Code/red: Google Glass Expands Dorksplorer Program
// HAPPENING TODAY
- Facebook CEO Mark Zuckerberg celebrates his 30th birthday — hopefully he won’t get liquored up and accidentally acquire Twitter.
- Google’s leadership will dodge questions at the company’s annual shareholder meeting.
- IBM is holding an investor briefing.
Add Customer Protection and Injury Insurance Plan to Your Google Glass?
With its Glass headset headed to commercial launch later this year, Google is working hard to put the device into the hands of more faceputer ambassadors and aspiring dive-bar confrontationists. A month after selling Glass on the open market for a single day and blowing through its inventory, Google is again offering the dorktacles to the general public — for as long as supplies last. So if you’ve got $1,500, an antisocial fetish and a tolerance for ass-based insults with the “Gl-” prefix, here’s your chance.
And Don’t Confuse Decrepit With Crap, Either
IBM CEO Ginni Rometty on the company’s dusty collection of damaged businesses: “Don’t confuse slow and declining with not needed, unnecessary, not being reinvented.”
You Know Who Can Settle This Net Neutrality Thing Once and for All? Aerosmith Guitarist Joe Perry, That’s Who.
Tom Wheeler, the chairman of the Federal Communications Commission, is having a tough week. With the clock counting down to a crucial vote on his controversial net neutrality plan, Wheeler is scrambling to rally support. But he’s having difficulty finding any. Democratic FCC commissioners Jessica Rosenworcel and Mignon Clyburn have both expressed concerns about the plan. Tech trade groups and venture capitalists are wringing their hands over it. And now the creative community is complaining as well. Late Tuesday a group of musicians, actors and authors sent Wheeler a letter asking him to reconsider his plan. Said the group — which includes “Portlandia”’s Fred Armisen, former Dead Kennedys frontman Jello Biafra, director Oliver Stone and Aerosmith guitarist Joe Perry: “Your proposed path would open the door to widespread discrimination online. It would give Internet service providers the green light to implement pay‐for‐priority schemes that would be disastrous for startups, nonprofits and everyday Internet users who cannot afford these unnecessary tolls.”
Just Switch to a Longer, More Complicated Fingerprint Every Six Months. Problem Solved.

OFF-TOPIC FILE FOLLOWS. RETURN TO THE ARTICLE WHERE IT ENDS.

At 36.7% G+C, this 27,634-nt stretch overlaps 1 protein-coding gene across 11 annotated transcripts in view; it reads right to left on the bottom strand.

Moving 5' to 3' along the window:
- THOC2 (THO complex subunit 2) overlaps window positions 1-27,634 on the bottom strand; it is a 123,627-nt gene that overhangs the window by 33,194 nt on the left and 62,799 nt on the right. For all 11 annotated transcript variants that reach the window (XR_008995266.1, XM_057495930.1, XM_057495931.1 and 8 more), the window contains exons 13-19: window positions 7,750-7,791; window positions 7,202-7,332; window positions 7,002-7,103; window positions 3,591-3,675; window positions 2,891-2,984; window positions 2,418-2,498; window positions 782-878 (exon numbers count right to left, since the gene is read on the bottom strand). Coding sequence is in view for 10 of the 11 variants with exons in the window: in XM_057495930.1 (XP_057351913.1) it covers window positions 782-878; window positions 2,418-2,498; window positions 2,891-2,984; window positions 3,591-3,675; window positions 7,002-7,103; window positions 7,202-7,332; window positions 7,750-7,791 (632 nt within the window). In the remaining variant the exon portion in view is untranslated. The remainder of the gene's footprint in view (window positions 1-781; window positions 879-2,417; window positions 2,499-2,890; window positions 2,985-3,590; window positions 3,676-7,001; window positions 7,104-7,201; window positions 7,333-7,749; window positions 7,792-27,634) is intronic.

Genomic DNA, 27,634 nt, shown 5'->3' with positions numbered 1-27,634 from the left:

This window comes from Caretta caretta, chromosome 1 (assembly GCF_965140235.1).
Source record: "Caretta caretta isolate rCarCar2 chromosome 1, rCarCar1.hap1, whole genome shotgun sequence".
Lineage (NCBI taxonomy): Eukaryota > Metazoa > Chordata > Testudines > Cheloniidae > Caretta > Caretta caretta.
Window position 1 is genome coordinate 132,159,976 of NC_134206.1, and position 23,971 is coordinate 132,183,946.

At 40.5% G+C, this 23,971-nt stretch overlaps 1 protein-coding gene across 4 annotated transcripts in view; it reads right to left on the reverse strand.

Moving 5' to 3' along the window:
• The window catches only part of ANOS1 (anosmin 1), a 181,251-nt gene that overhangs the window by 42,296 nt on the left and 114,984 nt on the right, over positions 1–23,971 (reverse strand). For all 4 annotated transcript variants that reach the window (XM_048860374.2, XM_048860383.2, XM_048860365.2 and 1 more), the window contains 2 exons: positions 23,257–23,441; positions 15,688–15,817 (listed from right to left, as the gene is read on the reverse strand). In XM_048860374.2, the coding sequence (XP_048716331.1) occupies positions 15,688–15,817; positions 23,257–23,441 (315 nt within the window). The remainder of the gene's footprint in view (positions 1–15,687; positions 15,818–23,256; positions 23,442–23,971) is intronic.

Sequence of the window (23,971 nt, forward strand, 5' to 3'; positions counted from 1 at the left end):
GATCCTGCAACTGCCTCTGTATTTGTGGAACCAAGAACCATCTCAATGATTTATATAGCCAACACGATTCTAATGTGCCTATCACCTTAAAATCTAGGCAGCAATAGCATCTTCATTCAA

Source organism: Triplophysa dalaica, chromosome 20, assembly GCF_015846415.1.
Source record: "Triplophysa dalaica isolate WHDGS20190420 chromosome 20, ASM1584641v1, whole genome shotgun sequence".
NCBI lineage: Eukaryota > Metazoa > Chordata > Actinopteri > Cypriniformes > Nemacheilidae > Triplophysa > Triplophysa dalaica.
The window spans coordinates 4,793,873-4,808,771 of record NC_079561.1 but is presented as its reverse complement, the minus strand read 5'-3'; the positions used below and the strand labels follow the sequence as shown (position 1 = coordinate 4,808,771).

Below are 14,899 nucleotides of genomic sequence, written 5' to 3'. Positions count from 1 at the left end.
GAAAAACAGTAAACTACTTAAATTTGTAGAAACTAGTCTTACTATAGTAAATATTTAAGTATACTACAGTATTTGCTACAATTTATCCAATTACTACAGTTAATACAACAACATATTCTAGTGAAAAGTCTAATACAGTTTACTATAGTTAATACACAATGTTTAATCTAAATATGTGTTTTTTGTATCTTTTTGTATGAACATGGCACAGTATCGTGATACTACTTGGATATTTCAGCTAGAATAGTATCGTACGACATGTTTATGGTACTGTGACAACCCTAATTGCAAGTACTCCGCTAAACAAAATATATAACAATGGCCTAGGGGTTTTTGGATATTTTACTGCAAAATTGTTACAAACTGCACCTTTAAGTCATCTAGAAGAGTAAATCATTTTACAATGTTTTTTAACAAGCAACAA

“Eric Schmidt” and “Impropriety” Spotted in Same Sentence Again
Consumer Watchdog on Google Chairman Eric Schmidt and New York’s Smart Schools Commission: “Schmidt’s Commission participation raises the appearance of impropriety, compromises the integrity of the Commission, and provides Schmidt and Google the perfect vehicle for Google to pursue state funds, improve Google’s reputation and position in the education market, and to do what is best for Google, instead of what is best for New York.”
Be Proud, Apple — Litigation Is the Sincerest Form of Flattery
A sad by-product of being an iconic consumer electronics company sitting atop a Smaugian $160 billion hoard: You’re a prime candidate for a patent-holding company shakedown. Such is the case with Apple, which was the single most-sued company in that category in 2013 — a record year for infringement lawsuits. According to legal analytics outfit Lex Machina, Apple fielded 59 patent suits last year — beating out Amazon (50), Google (39), Samsung (38) and others to top the Patent Troll Hit Parade. Seems the Leahy-Smith America Invents Act hasn’t been quite the overhaul of the patent system it was touted as. The total number of lawsuits claiming patent infringement rose 12 percent in 2013 from 5,418 in 2012.
TrueCar IPO: Fully Loaded. Super Clean. Only 7.7 Million Shares on This Baby.
Can TrueCar claim a $1 billion valuation? We’ll find out before week’s end. Sources familiar with the car-pricing comparison company’s plans say its first day of trading on the Nasdaq will be this Friday. TrueCar plans to sell 7.775 million shares at a range of $12 to $14 apiece, and hopes to raise up to $109 million in the offering.
“Game of Thrones” Creator Blames Auto-Correct for Character Names
“Game of Thrones” author George R.R. Martin: “Remember DOS? I use Wordstar 4.0 as my word processing system. … It does everything I want a word processing program to do and it doesn’t do anything else. I don’t want any help you know. I hate some of these modern systems where you type a lowercase letter and it becomes a capital. I don’t want a capital! If I wanted a capital I would have typed a capital! I know how to work the shift key! Stop fixing it!”
Microsoft Issues New Surface Pro 3 Rumor Support Document
Looks like Microsoft may have some big things in store for us at its “small” Surface media event in New York City next week. A Windows support document published yesterday and promptly yanked from the Web says that Windows 8.1 is being upgraded to support “the Surface Pro 3 camera.”
So if I Understand Correctly, You’re Saying Mobile Is Big
Tomi Ahonen: “Take every type of PC, including desktops, laptops, netbooks and tablet PCs and add them together. What do we have? 1.5 Billion in use worldwide. Mobile is nearly 5 times larger. Televisions? Sure. We are now at 2 Billion TV sets in use globally. But mobile has 3.5 times users. What of ‘paid’ TV viewers – ie cable and satellite TV accounts? Thats only 1 Billion. Mobile has 7 times more paying customers. Landline phones? There are only 1.1 Billion of those left. Mobile is more than six times bigger.”
Wow. Many Theft. Such Expected. So Mt. Gox.
Stop me if you’ve heard this one before: Two days after unexpectedly going offline, popular Dogecoin wallet service Doge Vault has confirmed that it was compromised by attackers. It’s not yet clear if the company’s dogecoin stores were looted. But as Ars Technica notes, someone has transferred a bunch of dogecoins into a newly created wallet in the past 24 hours.